During the process of negotiating the listing contract, you should voice concerns of the fixtures and fittings to be excluded or included in any contract of sale. You and your real estate agent should conduct a thorough walk-through of your home, including the exterior and any other structures, to ensure you both are on the same page regarding what will and will not be included in the sale of the home.

πŸ—£ Communicate with Your Real Estate Agent

 

Communication with your real estate agent is an essential and crucial factor in determining whether the process of buying or selling a home will be smooth or difficult. Buyers and sellers need to rely on their agent to provide guidance, advice, and support throughout the process, especially if this is their first real estate transaction. The real estate agent is the professional who understands the process. Therefore, a realtor has an obligation and duty to be an advocate for the client and do everything in the realtor’s power to make the real estate transaction as smooth and pleasant as possible.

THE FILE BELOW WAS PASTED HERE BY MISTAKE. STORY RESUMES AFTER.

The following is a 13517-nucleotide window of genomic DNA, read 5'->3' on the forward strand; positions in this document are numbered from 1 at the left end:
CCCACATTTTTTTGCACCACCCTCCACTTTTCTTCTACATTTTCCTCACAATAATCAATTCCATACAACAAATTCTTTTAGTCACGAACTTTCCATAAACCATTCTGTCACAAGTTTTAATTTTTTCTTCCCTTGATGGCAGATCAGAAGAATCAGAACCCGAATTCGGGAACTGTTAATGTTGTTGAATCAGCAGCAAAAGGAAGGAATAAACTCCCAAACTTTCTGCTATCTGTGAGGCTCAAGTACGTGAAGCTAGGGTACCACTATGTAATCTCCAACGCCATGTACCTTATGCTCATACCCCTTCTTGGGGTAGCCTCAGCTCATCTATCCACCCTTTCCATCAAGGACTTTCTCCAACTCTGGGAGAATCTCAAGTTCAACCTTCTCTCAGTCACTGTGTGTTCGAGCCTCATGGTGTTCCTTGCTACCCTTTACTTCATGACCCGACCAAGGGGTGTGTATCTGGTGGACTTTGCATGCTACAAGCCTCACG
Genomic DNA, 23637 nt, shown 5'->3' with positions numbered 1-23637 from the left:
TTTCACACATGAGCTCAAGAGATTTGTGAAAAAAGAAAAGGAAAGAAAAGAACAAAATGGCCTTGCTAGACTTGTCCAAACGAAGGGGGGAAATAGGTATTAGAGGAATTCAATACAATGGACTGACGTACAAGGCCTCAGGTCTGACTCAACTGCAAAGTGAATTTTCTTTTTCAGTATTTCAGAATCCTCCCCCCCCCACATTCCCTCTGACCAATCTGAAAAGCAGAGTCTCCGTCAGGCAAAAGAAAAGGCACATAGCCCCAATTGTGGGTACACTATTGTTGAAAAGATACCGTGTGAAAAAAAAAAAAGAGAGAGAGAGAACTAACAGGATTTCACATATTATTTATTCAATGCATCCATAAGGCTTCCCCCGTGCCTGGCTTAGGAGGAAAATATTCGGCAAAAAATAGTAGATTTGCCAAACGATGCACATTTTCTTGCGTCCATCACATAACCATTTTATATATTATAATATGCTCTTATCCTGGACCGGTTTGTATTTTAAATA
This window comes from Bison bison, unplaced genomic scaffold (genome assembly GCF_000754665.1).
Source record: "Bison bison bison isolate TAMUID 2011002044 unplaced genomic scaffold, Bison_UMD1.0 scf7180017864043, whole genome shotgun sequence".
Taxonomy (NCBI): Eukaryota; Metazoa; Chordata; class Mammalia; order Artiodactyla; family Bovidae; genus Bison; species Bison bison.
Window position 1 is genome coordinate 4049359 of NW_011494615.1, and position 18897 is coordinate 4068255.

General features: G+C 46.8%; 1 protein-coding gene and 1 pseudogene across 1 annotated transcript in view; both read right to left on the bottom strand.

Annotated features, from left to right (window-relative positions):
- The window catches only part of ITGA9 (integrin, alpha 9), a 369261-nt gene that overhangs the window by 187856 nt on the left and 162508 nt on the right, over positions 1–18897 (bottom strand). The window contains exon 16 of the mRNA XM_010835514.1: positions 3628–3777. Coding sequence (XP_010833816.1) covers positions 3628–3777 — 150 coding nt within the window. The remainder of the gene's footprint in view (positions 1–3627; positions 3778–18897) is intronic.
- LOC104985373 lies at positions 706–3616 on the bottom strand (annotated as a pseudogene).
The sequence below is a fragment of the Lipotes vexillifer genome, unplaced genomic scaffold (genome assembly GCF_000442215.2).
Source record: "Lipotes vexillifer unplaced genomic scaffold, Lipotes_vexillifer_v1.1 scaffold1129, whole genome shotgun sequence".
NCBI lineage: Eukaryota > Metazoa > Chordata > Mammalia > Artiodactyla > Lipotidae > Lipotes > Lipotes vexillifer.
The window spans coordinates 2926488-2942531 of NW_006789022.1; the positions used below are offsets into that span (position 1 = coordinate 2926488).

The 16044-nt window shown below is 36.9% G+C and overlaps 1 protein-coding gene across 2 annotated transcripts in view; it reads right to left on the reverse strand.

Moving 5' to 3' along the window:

However, it is also up to the client to work with the real estate agent as a partner in the process. To be a good partner, you must communicate with your agent about your expectations and requirements. Your real estate agent can help you find the right home for you and your family; however, he cannot read your mind. You must speak up and ask questions when you are unclear about something.

For example, one of the most common problems in the sale of a home is the dispute over fixtures and fittings. It is assumed that doors, windows, plumbing, electricity, roofs, flooring, and other “construction” items will remain with the home. However, appliances, rugs, light fixtures, faucets, electrical outlet covers, and other items in the home can pose a potential problem for buyers and sellers if they disagree as to what is and is not a fixture or fitting.